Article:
Numerous examples of Googie-style car-inspired architecture, designed by some of SoCal's most talented mid-century architects, survive today. There's Jack Colker's iconic 1965 Union 76 Gas Station in Beverly Hills, with its famed sloping roof designed by architect Gin Wong of Pereira & Associates. It was intended for the entrance of LAX but airport officials changed their minds.
"When LAX changed its mind about the gas station, they had a competition to see who would take the structure. Union Oil Company had a family of station owners and they won the rights to the design. The station owner had that corner at Crescent Drive and 'Little Santa Monica,'" Wong’s daughter told Los Angeles Magazine in 2015.
The 1963 Ray Vines Chrysler Dealership in Long Beach with its flying V roof, and the 1962 Five Points Car Wash (now known as the Googie Car Wash) in Whittier, with its soaring 35 foot pylons, are also standouts.
"The design of cars in this period and the design of the buildings that were servicing them were very, very closely related," Hess says.
Futuristic, monumental car culture architecture reached its peak in the 1960s. By the early '70s, the focus on eye-catching architecture in car culture was on its way out, spurred partially by the first Earth Day in 1970.
"The popular consciousness was turning away from technology as the answer to everything. Public officials were realizing that they had to be aware of nature and the impact of technology on our environment. The environmental movement really introduced a new popular fashion, in terms of these everyday buildings," Hess says.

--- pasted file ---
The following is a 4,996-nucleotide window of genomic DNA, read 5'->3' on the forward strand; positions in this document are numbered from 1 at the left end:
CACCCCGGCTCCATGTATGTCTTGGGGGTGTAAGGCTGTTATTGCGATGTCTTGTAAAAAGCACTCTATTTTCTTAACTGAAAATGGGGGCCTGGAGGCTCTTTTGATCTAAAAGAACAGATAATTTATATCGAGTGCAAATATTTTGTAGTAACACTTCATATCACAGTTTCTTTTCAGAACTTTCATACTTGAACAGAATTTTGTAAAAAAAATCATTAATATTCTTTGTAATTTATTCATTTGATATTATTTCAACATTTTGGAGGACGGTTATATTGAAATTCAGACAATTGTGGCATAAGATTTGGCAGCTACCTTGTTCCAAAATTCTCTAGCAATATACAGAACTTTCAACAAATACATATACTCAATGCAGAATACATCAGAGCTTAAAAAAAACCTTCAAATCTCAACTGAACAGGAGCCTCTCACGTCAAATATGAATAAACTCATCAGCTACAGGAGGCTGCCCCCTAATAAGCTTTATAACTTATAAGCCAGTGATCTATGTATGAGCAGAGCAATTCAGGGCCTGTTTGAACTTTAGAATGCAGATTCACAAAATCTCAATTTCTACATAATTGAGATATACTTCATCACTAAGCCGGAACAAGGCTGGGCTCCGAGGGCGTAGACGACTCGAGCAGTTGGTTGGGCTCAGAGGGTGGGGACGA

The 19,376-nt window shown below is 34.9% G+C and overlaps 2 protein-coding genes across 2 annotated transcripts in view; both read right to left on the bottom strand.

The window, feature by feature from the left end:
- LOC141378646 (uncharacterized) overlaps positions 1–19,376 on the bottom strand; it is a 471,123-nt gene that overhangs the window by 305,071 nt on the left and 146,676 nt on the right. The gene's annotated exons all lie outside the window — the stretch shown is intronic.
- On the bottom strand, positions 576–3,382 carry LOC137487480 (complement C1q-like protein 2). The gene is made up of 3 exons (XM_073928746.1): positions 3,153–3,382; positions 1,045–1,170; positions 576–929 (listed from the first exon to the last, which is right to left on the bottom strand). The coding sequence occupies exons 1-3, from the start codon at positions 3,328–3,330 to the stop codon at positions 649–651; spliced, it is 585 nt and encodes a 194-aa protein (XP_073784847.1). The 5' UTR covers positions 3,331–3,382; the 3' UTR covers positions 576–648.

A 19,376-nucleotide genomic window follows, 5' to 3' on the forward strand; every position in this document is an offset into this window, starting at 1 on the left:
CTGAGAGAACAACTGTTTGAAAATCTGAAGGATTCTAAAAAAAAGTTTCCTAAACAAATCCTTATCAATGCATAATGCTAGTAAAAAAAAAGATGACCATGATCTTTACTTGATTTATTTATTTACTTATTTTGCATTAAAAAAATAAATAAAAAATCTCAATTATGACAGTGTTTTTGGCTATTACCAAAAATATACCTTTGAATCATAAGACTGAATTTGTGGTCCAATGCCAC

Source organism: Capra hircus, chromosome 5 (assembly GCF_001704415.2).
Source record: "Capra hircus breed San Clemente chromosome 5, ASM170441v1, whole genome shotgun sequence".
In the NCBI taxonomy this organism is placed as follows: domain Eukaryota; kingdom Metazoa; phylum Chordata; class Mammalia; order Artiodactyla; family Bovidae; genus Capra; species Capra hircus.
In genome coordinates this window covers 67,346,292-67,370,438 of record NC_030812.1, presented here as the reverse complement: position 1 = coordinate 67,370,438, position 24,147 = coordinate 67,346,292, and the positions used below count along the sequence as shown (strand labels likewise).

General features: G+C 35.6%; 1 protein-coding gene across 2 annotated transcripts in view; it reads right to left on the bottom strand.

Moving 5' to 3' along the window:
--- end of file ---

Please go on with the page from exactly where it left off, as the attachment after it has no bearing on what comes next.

Increasingly utilitarian branding became evident in the design of gas stations and service centers as small operations were swallowed up by large corporations. Cars, once considered cutting edge and futuristic, were now seen as mundane, problematic examples of L.A. sprawl.
Most examples of auto architecture have been lost but a handful remain. You can still get gas at the 1938 Raymond A. Stockdale-designed Spanish Revival Chevron in Brentwood Village. (According to a 1988 story in the L.A. Times by Sheldon Ito, the station's 40-foot tower featured small rooms that were rented by screenwriters, including James Poe, who wrote They Shoot Horses, Don't They? and Lilies of the Field.) The 1956 Googie-style Lakeside Car Wash in Burbank is currently under threat of being razed to make way for a mixed-use development.
Other gas stations are being rehabbed to serve new purposes. As Scott Fine notes, these structures are uniquely suited for adaptive reuse. "They're fairly utilitarian inside, so that probably means that they can adapt more readily than other buildings. Like with the Firestone building on La Brea, you pretty much had a wide-open space in which to work," he says.